Tuesday, September 9


Some Wodehouse for Your Edification: "We Scripture Knowledge Sharks Stick Together"

The moral of the story is don't feed teetotalling newt-fanciers too much gin:

But the beard bloke's aim now seemed to be to rush the ceremonies a bit. He hustled R.V. Smethurst off stage rather like a chucker-out in a pub regretfully ejecting an old and respected customer, and starting paging G.G. Simmons. A moment later the latter was up and coming, and conceive my emotion when it was announced that the subject on which he had clicked was Scripture knowledge. One of us, I mean to say.

G.G. Simmons was an unpleasant, perky-looking stripling, mostly front teeth and spectacles, but I gave him a big hand. We Scripture-knowledge sharks stick together.

Gussie, I was sorry to see, didn't like him. There was in his manner, as he regarded G.G. Simmons, none of the chumminess which had marked it during his interview with P.K. Purvis or, in a somewhat lesser degree, with R.V. Smethurst. He was cold and distant.

"Well, G.G. Simmons."

"Sir, yes, sir."

"What do you mean--sir, yes, sir? Dashed silly thing to say. So you've won the Scripture-knowledge prize, have you?"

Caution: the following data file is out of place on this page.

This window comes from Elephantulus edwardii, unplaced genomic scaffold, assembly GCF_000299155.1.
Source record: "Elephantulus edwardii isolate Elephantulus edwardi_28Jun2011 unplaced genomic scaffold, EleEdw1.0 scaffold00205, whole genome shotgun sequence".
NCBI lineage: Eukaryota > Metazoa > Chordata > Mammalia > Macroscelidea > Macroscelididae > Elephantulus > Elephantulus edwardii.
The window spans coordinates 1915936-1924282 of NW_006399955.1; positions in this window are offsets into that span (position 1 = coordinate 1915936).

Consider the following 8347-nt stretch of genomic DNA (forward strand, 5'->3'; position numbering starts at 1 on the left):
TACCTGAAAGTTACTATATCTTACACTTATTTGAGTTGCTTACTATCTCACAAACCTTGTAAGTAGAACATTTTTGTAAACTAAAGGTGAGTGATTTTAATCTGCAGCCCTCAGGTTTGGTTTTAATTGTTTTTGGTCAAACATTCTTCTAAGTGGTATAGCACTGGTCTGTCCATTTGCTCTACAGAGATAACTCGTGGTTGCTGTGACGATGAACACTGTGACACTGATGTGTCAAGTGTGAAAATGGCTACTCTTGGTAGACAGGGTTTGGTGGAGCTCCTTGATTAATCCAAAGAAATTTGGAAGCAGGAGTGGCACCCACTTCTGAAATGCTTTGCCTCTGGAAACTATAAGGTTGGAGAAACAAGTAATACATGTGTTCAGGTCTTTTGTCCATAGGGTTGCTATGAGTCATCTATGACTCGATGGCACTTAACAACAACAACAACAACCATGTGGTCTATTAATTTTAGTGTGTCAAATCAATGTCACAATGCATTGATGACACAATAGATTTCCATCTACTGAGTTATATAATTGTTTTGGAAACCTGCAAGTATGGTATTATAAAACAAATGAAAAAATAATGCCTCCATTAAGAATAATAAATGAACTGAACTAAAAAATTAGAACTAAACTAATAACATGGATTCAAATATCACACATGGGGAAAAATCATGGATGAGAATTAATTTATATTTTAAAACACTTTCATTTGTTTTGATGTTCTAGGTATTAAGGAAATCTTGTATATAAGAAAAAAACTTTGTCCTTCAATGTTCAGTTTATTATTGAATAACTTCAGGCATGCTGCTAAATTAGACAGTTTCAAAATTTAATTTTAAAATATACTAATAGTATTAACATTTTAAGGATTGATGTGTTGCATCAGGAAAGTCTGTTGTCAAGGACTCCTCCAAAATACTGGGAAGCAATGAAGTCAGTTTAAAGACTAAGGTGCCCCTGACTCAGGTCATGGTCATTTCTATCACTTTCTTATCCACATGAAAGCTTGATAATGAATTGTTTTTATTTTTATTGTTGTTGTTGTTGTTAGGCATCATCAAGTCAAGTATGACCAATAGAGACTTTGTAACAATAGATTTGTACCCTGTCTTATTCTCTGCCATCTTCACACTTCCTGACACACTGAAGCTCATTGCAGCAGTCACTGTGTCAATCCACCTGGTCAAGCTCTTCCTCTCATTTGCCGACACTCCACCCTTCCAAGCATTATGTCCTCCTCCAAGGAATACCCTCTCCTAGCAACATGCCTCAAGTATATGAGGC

"Sir, yes, sir."

"Yes," said Gussie, "you look just the sort of little tick who would. And yet," he said, pausing and eyeing the child keenly, "how are we to know that this has all been open and above board? Let me test you, G.G. Simmons. What was What's-His-Name--the chap who begat Thingummy? Can you answer me that, Simmons?"

"Sir, no, sir."

Gussie turned to the bearded bloke.

"Fishy," he said. "Very fishy. This boy appears to be totally lacking in Scripture knowledge." The bearded bloke passed a hand across his forehead.

"I can assure you, Mr. Fink-Nottle, that every care was taken to ensure a correct marking and that Simmons outdistanced his competitors by a wide margin."

"Well, if you say so," said Gussie doubtfully. "All right, G.G. Simmons, take your prize."

"Sir, thank you, sir."

"But let me tell you that there's nothing to stick on side about in winning a prize for Scripture knowledge. Bertie Wooster----"

I don't know when I've had a nastier shock. I had been going on the assumption that, now that they had stopped him making his speech, Gussie's fangs had been drawn, as you might say. To duck my head down and resume my edging toward the door was with me the work of a moment.

"Bertie Wooster won the Scripture-knowledge prize at a kids' school we were at together, and you know what he's like. But, of course, Bertie frankly cheated. He succeeded in scrounging that Scripture-knowledge trophy over the heads of better men by means of some of the rawest and most brazen swindling methods ever witnessed even at a school where such things were common. If that man's pockets, as he entered the examination-room, were not stuffed to bursting-point with lists of the kings of Judah----"

~P.G. Wodehouse, Right Ho, Jeeves, 1934.

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